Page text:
Rice as a cereal crop species is a significant part of the staple diet for half of the world’s population and is grown in every continent apart from Antarctica. Reduced rice crop productivity is mostly attributed to various abiotic stresses, which are a major area of concern when we are faced with increasing food requirements. The major abiotic stresses include drought, oscillating temperature and high salinity, all of which negatively influence the yield of crops.
In nature it is unlikely that plants are exposed to abiotic stresses in isolation. Plants respond to multiple stresses differently from how they respond to individual stresses, activating a specific program of gene and protein regulation relating to the exact environmental stress. Rather than being additive, the presence of an abiotic stress can have the effect of reducing or enhancing the susceptibility to other abiotic stresses. In this project, we are examining the combined effects of drought, temperature and salt stress in different permutations.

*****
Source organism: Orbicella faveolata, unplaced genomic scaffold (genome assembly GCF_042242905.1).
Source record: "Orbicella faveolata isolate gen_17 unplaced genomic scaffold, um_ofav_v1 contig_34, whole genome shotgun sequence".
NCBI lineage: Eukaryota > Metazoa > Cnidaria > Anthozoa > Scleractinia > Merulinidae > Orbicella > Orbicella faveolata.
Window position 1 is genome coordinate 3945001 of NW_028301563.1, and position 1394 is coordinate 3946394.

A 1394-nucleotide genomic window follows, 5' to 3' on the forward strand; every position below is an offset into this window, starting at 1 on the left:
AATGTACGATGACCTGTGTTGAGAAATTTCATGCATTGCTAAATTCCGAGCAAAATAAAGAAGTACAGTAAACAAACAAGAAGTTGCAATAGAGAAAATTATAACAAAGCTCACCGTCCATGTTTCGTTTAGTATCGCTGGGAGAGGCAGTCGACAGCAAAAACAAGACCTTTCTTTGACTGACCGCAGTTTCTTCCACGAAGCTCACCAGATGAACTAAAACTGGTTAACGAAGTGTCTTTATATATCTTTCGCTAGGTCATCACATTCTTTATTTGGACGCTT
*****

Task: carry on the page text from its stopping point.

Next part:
As a baseline study, we have investigated the proteomic response to drought stress in eight different rice varieties; Nipponbare, Doongara, IAC1131, Mahsuri, Reiziq, N22, IR2006-P12 and IDSA77. Plants were grown in a temperature controlled greenhouse to late vegetative stage and then exposed to drought stress, with leaf samples collected at the point of severe stress, and also following recovery. For initial studies of combination of multiple abiotic stresses, Nipponbare plants were subjected to simultaneous salt, drought and temperature oscillation stresses. Proteins were extracted from leaf tissue, with in-gel and in-solution digested peptides separated and identified using nanoflow reversed-phase liquid chromatography – tandem orbitrap mass spectrometry on a Thermo Q-exactive. Peptides and proteins were identified using Proteome Discoverer and GPM software. Our results will be useful for the design of agronomically relevant strategies for the development of broad spectrum stress tolerant crops.